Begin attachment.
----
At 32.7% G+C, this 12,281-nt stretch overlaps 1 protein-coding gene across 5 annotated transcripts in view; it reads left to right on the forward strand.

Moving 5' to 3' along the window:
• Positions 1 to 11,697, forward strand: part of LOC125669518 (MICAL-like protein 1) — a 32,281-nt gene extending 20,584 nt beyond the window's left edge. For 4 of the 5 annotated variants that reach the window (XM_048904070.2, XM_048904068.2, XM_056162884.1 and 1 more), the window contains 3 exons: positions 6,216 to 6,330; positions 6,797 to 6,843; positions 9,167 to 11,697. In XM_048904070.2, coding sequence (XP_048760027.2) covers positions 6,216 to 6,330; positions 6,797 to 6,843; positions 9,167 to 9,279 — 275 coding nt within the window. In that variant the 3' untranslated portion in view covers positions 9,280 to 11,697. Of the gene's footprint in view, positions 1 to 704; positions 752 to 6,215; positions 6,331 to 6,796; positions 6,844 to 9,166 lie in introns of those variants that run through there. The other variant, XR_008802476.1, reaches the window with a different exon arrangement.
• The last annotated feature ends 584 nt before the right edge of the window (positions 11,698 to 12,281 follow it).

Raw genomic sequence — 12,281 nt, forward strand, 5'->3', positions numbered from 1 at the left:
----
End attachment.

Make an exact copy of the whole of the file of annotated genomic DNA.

At 32.7% G+C, this 12,281-nt stretch overlaps 1 protein-coding gene across 5 annotated transcripts in view; it reads left to right on the forward strand.

Moving 5' to 3' along the window:
• Positions 1 to 11,697, forward strand: part of LOC125669518 (MICAL-like protein 1) — a 32,281-nt gene extending 20,584 nt beyond the window's left edge. For 4 of the 5 annotated variants that reach the window (XM_048904070.2, XM_048904068.2, XM_056162884.1 and 1 more), the window contains 3 exons: positions 6,216 to 6,330; positions 6,797 to 6,843; positions 9,167 to 11,697. In XM_048904070.2, coding sequence (XP_048760027.2) covers positions 6,216 to 6,330; positions 6,797 to 6,843; positions 9,167 to 9,279 — 275 coding nt within the window. In that variant the 3' untranslated portion in view covers positions 9,280 to 11,697. Of the gene's footprint in view, positions 1 to 704; positions 752 to 6,215; positions 6,331 to 6,796; positions 6,844 to 9,166 lie in introns of those variants that run through there. The other variant, XR_008802476.1, reaches the window with a different exon arrangement.
• The last annotated feature ends 584 nt before the right edge of the window (positions 11,698 to 12,281 follow it).

Raw genomic sequence — 12,281 nt, forward strand, 5'->3', positions numbered from 1 at the left: